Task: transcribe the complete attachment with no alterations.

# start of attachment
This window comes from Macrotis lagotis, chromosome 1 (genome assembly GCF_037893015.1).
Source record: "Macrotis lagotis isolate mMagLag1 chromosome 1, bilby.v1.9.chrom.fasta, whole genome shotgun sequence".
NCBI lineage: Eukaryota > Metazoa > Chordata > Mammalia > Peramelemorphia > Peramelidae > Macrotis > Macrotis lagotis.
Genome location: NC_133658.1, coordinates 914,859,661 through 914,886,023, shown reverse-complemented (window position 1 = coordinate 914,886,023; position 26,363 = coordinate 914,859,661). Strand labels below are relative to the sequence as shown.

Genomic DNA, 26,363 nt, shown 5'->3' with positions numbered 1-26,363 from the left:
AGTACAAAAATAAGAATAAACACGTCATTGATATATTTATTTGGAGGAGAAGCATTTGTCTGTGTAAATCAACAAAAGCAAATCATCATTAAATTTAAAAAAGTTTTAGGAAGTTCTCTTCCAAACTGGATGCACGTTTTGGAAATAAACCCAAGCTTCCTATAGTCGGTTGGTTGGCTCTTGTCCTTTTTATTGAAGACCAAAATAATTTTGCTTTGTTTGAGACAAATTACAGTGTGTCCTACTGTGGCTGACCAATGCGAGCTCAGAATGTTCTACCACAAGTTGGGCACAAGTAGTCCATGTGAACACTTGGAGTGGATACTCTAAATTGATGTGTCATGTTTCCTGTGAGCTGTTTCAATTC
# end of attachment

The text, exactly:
This window comes from Macrotis lagotis, chromosome 1 (genome assembly GCF_037893015.1).
Source record: "Macrotis lagotis isolate mMagLag1 chromosome 1, bilby.v1.9.chrom.fasta, whole genome shotgun sequence".
NCBI lineage: Eukaryota > Metazoa > Chordata > Mammalia > Peramelemorphia > Peramelidae > Macrotis > Macrotis lagotis.
Genome location: NC_133658.1, coordinates 914,859,661 through 914,886,023, shown reverse-complemented (window position 1 = coordinate 914,886,023; position 26,363 = coordinate 914,859,661). Strand labels below are relative to the sequence as shown.

Genomic DNA, 26,363 nt, shown 5'->3' with positions numbered 1-26,363 from the left:
AGTACAAAAATAAGAATAAACACGTCATTGATATATTTATTTGGAGGAGAAGCATTTGTCTGTGTAAATCAACAAAAGCAAATCATCATTAAATTTAAAAAAGTTTTAGGAAGTTCTCTTCCAAACTGGATGCACGTTTTGGAAATAAACCCAAGCTTCCTATAGTCGGTTGGTTGGCTCTTGTCCTTTTTATTGAAGACCAAAATAATTTTGCTTTGTTTGAGACAAATTACAGTGTGTCCTACTGTGGCTGACCAATGCGAGCTCAGAATGTTCTACCACAAGTTGGGCACAAGTAGTCCATGTGAACACTTGGAGTGGATACTCTAAATTGATGTGTCATGTTTCCTGTGAGCTGTTTCAATTC